GLP-1 Analog Taspoglutide for Weight Loss?Monday, July 20, 2009
GLP-1 is a gut hormone released from intestinal L-cells in response to food intake. Natural GLP-1 has a half-life of about 2 mins and is degraded primarily through the action of dipeptidyl peptidase-4 (DPP-IV).
Beneficial physiological effects of GLP-1 include:
– increased glucose-dependent insulin secretion.
– decreased glucagon secretion.
– increased beta cells mass.
– delayed gastric emptying.
– decreased food intake by increasing satiety.
Currently available treatments that target GLP-1 for the treatment of diabetes, have demonstrated less weight gain (DPP-IV inhibitors (gliptins), e.g. sitagliptin, vildagliptin) or modest weight loss (GLP-1 analogue, e.g. exanatide, liraglutide). As a result, drugs targeting GLP-1 may be better treatments for obesity-related type 2 diabetes than other antidiabetic agents, whch often tend to promote weight gain.
A study, by Michael Nauck and colleagues from Bad Lauterberg im Harz, Germany, suggests that taspoglutide (R1583), a long-acting (once-weekly) human glucagon-like peptide-1 (GLP-1) analogue, currently under investigation by Roche for the treatment of type 2 diabetes mellitus, may likewise promote modest weight loss (Diabetes Care).
In this study, 306 patients with type 2 diabetes inadequately controlled with metformin (1500 mg) alone were randomly assigned to 8 weeks of double-blind subcutaneous treatment with placebo or taspoglutide, either 5, 10, or 20 mg once weekly or 10 or 20 mg once every 2 weeks, and followed for 4 additional weeks. All patients received their previously established dose of metformin throughout the study.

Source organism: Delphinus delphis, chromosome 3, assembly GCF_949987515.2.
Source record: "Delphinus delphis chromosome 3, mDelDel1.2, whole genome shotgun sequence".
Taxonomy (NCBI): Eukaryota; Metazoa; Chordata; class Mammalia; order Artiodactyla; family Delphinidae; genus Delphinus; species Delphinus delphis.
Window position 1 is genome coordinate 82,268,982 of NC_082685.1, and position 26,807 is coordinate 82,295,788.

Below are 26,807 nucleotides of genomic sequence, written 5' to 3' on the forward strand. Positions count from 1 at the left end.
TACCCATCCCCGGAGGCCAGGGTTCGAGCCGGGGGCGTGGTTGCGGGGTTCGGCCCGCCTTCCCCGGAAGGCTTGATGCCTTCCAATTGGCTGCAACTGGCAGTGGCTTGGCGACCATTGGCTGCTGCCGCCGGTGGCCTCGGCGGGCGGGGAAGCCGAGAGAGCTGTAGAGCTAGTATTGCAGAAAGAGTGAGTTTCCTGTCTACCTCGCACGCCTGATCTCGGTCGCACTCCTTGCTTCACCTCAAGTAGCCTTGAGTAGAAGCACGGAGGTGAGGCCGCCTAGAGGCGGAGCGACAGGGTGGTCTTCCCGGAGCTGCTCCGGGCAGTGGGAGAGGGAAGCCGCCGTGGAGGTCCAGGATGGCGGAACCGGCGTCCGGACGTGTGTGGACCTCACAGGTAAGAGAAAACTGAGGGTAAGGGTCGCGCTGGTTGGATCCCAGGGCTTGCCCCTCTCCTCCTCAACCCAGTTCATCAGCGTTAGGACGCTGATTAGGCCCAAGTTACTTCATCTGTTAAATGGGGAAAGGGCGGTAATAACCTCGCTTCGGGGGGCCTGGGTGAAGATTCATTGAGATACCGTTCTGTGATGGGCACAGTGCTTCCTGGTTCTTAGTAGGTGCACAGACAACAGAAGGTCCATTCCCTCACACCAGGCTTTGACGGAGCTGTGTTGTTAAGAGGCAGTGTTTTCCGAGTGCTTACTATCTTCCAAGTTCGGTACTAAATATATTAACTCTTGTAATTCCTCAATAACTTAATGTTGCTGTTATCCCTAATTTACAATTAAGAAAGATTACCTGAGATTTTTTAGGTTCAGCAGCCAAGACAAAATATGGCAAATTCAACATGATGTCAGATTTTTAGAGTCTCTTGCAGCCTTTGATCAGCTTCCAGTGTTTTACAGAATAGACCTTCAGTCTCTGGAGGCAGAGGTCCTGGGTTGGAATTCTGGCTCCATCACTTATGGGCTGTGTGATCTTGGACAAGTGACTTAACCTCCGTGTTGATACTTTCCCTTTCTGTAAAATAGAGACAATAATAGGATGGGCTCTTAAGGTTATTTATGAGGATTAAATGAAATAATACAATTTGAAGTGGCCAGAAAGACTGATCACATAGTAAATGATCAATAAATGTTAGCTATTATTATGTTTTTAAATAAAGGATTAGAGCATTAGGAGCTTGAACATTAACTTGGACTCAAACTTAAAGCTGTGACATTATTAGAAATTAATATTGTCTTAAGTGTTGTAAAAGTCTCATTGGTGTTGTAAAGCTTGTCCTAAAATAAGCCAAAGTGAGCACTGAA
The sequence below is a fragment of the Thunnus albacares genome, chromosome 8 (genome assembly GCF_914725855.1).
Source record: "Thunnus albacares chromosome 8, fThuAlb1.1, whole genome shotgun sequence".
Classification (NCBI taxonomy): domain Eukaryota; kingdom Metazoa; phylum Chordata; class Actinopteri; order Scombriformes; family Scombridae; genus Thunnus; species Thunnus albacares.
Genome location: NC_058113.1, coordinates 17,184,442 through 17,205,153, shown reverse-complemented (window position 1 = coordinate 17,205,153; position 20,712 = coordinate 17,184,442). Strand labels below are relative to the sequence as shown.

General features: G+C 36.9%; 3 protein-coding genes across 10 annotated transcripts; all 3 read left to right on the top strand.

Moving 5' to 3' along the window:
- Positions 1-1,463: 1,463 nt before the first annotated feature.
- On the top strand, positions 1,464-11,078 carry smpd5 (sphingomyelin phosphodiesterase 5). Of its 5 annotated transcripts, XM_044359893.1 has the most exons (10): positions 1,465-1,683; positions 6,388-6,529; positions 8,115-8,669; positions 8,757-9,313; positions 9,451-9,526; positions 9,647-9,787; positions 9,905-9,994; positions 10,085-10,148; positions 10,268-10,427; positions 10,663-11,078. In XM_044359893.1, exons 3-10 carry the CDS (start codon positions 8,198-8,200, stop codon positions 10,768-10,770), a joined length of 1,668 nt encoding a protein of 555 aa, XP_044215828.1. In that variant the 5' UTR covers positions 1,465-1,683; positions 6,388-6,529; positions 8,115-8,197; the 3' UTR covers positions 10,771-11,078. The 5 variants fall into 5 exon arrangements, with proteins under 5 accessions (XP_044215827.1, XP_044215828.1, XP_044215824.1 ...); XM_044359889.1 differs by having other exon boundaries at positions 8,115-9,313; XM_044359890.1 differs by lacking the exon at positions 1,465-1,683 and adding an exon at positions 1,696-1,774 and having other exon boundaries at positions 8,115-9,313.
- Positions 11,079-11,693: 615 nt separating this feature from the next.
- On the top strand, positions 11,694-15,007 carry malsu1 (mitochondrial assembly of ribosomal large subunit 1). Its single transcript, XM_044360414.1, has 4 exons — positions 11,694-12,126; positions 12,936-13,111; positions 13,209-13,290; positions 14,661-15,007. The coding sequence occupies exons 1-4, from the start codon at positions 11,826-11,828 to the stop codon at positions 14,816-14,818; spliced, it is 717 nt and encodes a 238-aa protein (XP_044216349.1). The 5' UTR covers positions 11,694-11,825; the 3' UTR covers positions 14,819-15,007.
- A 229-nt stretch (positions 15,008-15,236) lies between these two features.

Subjects on all doses of taspoglutide had significantly greater reductions in A1C (by ~1%) but also lost ~2 kg body weight (or ~ half a lb/week).
The most common adverse event was dose-dependent, transient, mild-to-moderate nausea.
This study further confirms that targeting GLP-1, in addition to improving glycemic control, can have beneficial effects on body weight – clearly a significant and potentially important advantage over conventional diabetes treatments.
It will be of interest to see how taspoglutide performs in studies specifically designed for weight loss (i.e. including behavioural interventions like energy restriction and exercise) not only in type 2 diabetes but also in non-diabetic obese patients.